It happens, at least to me, every spring: I’m all fired up to get and stay ahead of the lawn and the garden, always mindful of my grandfather’s advice that keeping a place looking good is a lot easier than getting it there in the first place.
Full of energy and enthusiasm, I go to the barn and fetch the tools. And invariably I find them in disarray to say the least. The gas in the mower and the Weedeater and the tiller is old and tired; a little dab of rust is found here and there; the air filters are clogged; there’s dirt where dirt oughtn’t be, and there’s last-year’s dried grass caked on where it should have been cleared away in the fall. (One spring the mower started smoking strangely and I discovered that a mouse had made its nest under the engine housing. That was no fun to clean out.)
This year, for the first time in my life, I actually put away everything properly.
Let me assure you that it happened not due to virtue but by accident. And all the while, it seemed as if something were wrong.
It started on one of the recent too-nice-for-this-time-of-year days, when I decided that the old, beat-up mower that I take into places I don’t want to take the newer, nicer one, could be spruced up a little. Clearing away the dust and oil and leaves under the engine with a bristle brush did a lot, so I turned it over and did the same underneath. It surprised me that there was so much original paint, which led to getting the hose and blasting away all the dirt. Soon it looked merely used, not decrepit. When I’d turned it over, a little gas leaked out, which led to my getting a clean container — a tray for paint when painting with a roller — and draining most of the rest. This far along, I fired up the engine and ran it dry.
I didn’t remember when I last changed the oil in it, so that was next. Then came the air cleaner, which is one of those oil-soaked plastic sponge affairs. It made a little bit of a mess when I washed it with dish soap in the sink, but soon it was dry and re-oiled and back in. It took awhile to dry and I still had a good head of steam, so I did all those things to the other mower, too.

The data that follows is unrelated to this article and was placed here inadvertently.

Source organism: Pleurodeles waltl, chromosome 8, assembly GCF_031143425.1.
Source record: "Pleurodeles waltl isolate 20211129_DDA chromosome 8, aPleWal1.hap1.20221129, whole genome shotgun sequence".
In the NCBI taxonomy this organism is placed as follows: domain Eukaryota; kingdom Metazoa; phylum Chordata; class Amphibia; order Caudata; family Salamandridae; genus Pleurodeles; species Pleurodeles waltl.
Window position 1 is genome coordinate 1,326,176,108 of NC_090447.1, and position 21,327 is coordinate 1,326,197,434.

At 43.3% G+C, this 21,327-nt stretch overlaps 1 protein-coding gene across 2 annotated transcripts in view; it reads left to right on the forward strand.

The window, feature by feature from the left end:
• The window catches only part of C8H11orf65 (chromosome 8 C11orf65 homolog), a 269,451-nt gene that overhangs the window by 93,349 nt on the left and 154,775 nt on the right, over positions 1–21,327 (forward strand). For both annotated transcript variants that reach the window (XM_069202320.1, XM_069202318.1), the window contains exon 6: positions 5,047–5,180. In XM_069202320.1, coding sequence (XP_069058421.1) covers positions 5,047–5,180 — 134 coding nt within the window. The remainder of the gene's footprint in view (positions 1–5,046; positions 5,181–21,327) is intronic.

The weed whacker is two-stroke, so its maintenance doesn’t require changing the oil, but getting it all cleaned up and oiling the visible bearings was a profitable expenditure of what seemed to be about 20 minutes.
The tiller, among the smallest made but perfectly scaled for my tiny garden, was next. It soon looked like new, though it still stops when it is asked to do anything useful such as till. My guess is that it needs its gasoline filter changed, which will have to wait. At least I knew it wasn’t the air filter.
This was getting out of control. Someone dropping by would have gotten the impression that I’m industrious and responsible, which would be a mistake. I moved to the hand tools, the shovels and hoes and rakes I had used this year, all of which bore souvenirs of their use. The wire brush did most of the work; a sponge and bucket of water did the rest, followed by a wipe with an oily rag. I had a couple of cans of spray varnish with a little in them, so I gave the places where the handles were worn a quick massage with sandpaper, then squirted them with some varnish, reducing the likelihood of springtime splinters.
All this fine work having been accomplished, it seemed only right that I rethink my tool storage so that everything could be gotten quickly and, more important, put away quickly after use, because that encourages me to put things away properly.
Soon all was in order. It was so tidy that I thought it would look good in a Sears catalog illustration.
There are still some — too many — longish pieces of wood that need to be made shorter and split for use warming the house this winter. On my mechanical tear, I decided I’d best sharpen the teeth of the chainsaw before I got into it.
I have not mastered the skill of chainsaw sharpening; half the time I think I’ve made the thing duller. But for some reason this day it went perfectly and the chain ended up sharper than new.
The day had gone too well. All the preparations for winter had gotten done, the place looked great, and I was entirely satisfied with myself. It was only then that I began to have a little nagging doubt, the sense that something wasn’t quite right. I’d gotten too much done in one day.
My skepticism probably caused it — I’ll never know — but soon my satisfaction was yanked away from me and my sense of accomplishment was rendered hollow.
Because just then I woke up.
Dennis E. Powell is crackpot-at-large to Open for Business. Powell was an award-winning reporter in New York and elsewhere before moving to Ohio and becoming a full-time crackpot. You can reach him at email@example.com.